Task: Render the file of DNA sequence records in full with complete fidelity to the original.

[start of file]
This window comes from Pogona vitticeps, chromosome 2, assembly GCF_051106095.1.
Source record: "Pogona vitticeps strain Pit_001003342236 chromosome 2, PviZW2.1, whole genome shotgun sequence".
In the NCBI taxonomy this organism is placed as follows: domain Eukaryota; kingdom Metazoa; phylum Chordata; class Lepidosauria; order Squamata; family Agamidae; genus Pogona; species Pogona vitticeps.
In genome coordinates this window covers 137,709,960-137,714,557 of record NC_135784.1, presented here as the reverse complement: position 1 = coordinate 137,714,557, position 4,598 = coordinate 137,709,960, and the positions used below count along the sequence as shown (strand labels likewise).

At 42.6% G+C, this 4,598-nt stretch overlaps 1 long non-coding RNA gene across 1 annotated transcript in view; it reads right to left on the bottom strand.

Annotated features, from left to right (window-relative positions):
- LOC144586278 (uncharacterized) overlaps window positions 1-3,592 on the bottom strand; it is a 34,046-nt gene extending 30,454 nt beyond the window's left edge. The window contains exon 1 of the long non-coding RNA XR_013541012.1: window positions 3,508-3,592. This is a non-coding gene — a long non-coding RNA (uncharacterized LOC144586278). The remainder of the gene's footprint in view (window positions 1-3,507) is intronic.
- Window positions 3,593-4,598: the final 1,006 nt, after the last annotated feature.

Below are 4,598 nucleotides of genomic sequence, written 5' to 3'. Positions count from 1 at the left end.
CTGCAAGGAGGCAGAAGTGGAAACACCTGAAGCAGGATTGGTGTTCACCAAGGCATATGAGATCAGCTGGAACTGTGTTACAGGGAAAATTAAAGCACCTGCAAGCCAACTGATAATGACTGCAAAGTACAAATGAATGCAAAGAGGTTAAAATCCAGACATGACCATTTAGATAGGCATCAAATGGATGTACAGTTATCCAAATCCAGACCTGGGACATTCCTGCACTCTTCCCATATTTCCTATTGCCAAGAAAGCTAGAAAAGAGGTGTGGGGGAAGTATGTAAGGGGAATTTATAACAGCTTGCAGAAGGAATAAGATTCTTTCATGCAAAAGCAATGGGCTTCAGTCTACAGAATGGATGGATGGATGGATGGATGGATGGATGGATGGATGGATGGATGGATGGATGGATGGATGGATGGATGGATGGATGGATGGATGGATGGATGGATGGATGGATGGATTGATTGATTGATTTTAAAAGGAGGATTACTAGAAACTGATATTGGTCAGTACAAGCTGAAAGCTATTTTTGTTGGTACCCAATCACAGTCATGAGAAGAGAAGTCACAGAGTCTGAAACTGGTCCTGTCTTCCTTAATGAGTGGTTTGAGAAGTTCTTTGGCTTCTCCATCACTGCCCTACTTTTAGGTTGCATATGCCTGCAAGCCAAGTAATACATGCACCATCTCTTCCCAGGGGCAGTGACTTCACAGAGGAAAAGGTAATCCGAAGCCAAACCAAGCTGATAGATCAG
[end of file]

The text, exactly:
This window comes from Pogona vitticeps, chromosome 2, assembly GCF_051106095.1.
Source record: "Pogona vitticeps strain Pit_001003342236 chromosome 2, PviZW2.1, whole genome shotgun sequence".
In the NCBI taxonomy this organism is placed as follows: domain Eukaryota; kingdom Metazoa; phylum Chordata; class Lepidosauria; order Squamata; family Agamidae; genus Pogona; species Pogona vitticeps.
In genome coordinates this window covers 137,709,960-137,714,557 of record NC_135784.1, presented here as the reverse complement: position 1 = coordinate 137,714,557, position 4,598 = coordinate 137,709,960, and the positions used below count along the sequence as shown (strand labels likewise).

At 42.6% G+C, this 4,598-nt stretch overlaps 1 long non-coding RNA gene across 1 annotated transcript in view; it reads right to left on the bottom strand.

Annotated features, from left to right (window-relative positions):
- LOC144586278 (uncharacterized) overlaps window positions 1-3,592 on the bottom strand; it is a 34,046-nt gene extending 30,454 nt beyond the window's left edge. The window contains exon 1 of the long non-coding RNA XR_013541012.1: window positions 3,508-3,592. This is a non-coding gene — a long non-coding RNA (uncharacterized LOC144586278). The remainder of the gene's footprint in view (window positions 1-3,507) is intronic.
- Window positions 3,593-4,598: the final 1,006 nt, after the last annotated feature.

Below are 4,598 nucleotides of genomic sequence, written 5' to 3'. Positions count from 1 at the left end.
CTGCAAGGAGGCAGAAGTGGAAACACCTGAAGCAGGATTGGTGTTCACCAAGGCATATGAGATCAGCTGGAACTGTGTTACAGGGAAAATTAAAGCACCTGCAAGCCAACTGATAATGACTGCAAAGTACAAATGAATGCAAAGAGGTTAAAATCCAGACATGACCATTTAGATAGGCATCAAATGGATGTACAGTTATCCAAATCCAGACCTGGGACATTCCTGCACTCTTCCCATATTTCCTATTGCCAAGAAAGCTAGAAAAGAGGTGTGGGGGAAGTATGTAAGGGGAATTTATAACAGCTTGCAGAAGGAATAAGATTCTTTCATGCAAAAGCAATGGGCTTCAGTCTACAGAATGGATGGATGGATGGATGGATGGATGGATGGATGGATGGATGGATGGATGGATGGATGGATGGATGGATGGATGGATGGATGGATGGATGGATGGATGGATGGATGGATTGATTGATTGATTTTAAAAGGAGGATTACTAGAAACTGATATTGGTCAGTACAAGCTGAAAGCTATTTTTGTTGGTACCCAATCACAGTCATGAGAAGAGAAGTCACAGAGTCTGAAACTGGTCCTGTCTTCCTTAATGAGTGGTTTGAGAAGTTCTTTGGCTTCTCCATCACTGCCCTACTTTTAGGTTGCATATGCCTGCAAGCCAAGTAATACATGCACCATCTCTTCCCAGGGGCAGTGACTTCACAGAGGAAAAGGTAATCCGAAGCCAAACCAAGCTGATAGATCAG